Today I'm thrilled to have follower and friend Jessica Lawson here to share with her awesome agent Tina Wexler from ICM Partners about getting the voice right in middle grade stories. And it's so exciting to have Jessica back to share about her new MG mystery NOOKS & CRANNIES, which sounds like a wonderful story full of twists that you won't see coming.
Here's a blurb from Goodreads:
Tabitha Crum is a girl with a big imagination and a love for mystery novels, though her parents think her only talent is being a nuisance. She doesn't have a friend in the world, except her pet mouse, Pemberley, with whom she shares her dingy attic bedroom.
Then, on the heels of a rather devastating announcement made by her mother and father, Tabitha receives a mysterious invitation to the country estate of the wealthy but reclusive Countess of Windermere, whose mansion is rumored to be haunted. There, she finds herself among five other children, none of them sure why they've been summoned. But soon, a very big secret will be revealed— a secret that will change their lives forever and put Tabitha’s investigative skills to the test.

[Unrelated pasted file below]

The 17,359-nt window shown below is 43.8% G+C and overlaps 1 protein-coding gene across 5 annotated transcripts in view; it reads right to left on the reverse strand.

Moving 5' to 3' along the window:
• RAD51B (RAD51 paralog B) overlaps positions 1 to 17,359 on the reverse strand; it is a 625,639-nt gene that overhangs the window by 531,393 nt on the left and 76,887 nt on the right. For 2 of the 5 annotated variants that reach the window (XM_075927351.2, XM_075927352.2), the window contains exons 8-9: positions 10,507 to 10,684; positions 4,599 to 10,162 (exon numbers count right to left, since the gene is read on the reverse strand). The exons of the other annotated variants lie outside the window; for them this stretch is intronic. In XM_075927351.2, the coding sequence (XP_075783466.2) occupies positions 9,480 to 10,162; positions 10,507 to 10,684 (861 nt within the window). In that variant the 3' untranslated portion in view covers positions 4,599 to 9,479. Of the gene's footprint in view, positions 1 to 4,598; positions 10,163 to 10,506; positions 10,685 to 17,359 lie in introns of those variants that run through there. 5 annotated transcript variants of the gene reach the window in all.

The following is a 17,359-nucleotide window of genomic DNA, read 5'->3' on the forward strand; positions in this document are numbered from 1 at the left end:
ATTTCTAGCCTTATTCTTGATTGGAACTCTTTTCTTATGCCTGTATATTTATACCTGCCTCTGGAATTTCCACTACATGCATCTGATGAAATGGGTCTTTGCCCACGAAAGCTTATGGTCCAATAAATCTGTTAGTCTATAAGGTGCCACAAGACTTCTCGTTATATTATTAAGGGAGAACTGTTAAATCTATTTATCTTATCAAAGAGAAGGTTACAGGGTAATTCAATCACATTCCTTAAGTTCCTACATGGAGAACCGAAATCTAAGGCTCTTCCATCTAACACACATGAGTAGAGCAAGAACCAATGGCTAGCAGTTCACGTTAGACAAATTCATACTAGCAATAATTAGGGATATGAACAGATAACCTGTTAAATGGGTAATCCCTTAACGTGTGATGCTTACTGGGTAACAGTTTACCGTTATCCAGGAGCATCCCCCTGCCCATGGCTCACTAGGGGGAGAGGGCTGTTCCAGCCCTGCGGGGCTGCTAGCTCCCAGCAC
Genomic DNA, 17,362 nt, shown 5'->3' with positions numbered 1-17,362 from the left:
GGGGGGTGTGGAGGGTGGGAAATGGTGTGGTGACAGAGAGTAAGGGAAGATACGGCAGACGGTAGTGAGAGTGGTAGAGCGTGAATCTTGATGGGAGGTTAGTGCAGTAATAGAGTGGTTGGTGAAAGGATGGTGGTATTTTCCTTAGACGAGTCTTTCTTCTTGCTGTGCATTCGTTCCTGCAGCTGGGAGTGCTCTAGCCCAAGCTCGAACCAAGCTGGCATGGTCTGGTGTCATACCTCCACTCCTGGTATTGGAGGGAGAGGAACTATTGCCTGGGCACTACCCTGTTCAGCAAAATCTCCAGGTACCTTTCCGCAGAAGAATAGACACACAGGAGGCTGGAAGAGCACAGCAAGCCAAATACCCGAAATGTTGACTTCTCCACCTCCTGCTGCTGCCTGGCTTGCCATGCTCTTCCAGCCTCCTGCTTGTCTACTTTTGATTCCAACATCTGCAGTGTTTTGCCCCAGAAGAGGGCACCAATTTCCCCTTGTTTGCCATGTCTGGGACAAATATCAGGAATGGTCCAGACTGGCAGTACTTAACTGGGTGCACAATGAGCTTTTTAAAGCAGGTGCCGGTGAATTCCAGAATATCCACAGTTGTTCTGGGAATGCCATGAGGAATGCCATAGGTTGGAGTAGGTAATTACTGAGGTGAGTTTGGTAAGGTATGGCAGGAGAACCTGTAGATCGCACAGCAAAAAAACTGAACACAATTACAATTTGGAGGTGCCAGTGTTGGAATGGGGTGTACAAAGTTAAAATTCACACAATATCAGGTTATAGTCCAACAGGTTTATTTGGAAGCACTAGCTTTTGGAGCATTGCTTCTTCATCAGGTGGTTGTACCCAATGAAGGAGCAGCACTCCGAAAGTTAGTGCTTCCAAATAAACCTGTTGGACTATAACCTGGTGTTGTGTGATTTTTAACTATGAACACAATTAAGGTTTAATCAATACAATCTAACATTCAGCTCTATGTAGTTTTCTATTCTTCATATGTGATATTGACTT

Here's Tina and Jessica!
Hi Natalie—thank you so much for having us on Literary Rambles today!
“Voice” is one of those things that comes up often when literary agents describe what they’re looking for in a manuscript submission, but it’s also one of the most difficult pieces of the writing-craft puzzle to get concrete advice about. My brilliant literary agent, Tina Wexler, is an expert on middle grade fiction and she’s been kind enough to answer a few questions about the nature of voice in middle grade literature. Get out your notebooks, because she’s got some fabulous advice!
1. What appealed to you about the voice of Nooks & Crannies?
All of it! Everything! Every word! There are the chapter openers---excerpts from a Sherlock Holmes-esque detective series---which are deliciously droll and good-naturedly authoritative and quite crafty in how they hint at the action to come. Then there is the story itself, narrated in a similar arch tone of voice with a detective’s eye for detail and mischief. The voice also holds a good deal of compassion for the medley of characters---not all of whom are strong of character or reputable in spirit---who get pulled into this wild mystery. And at the center is our dear protagonist: clever, kind, affection-starved Tabitha Crum, whose voice rings clear and true throughout the book, despite the troubles she must endure.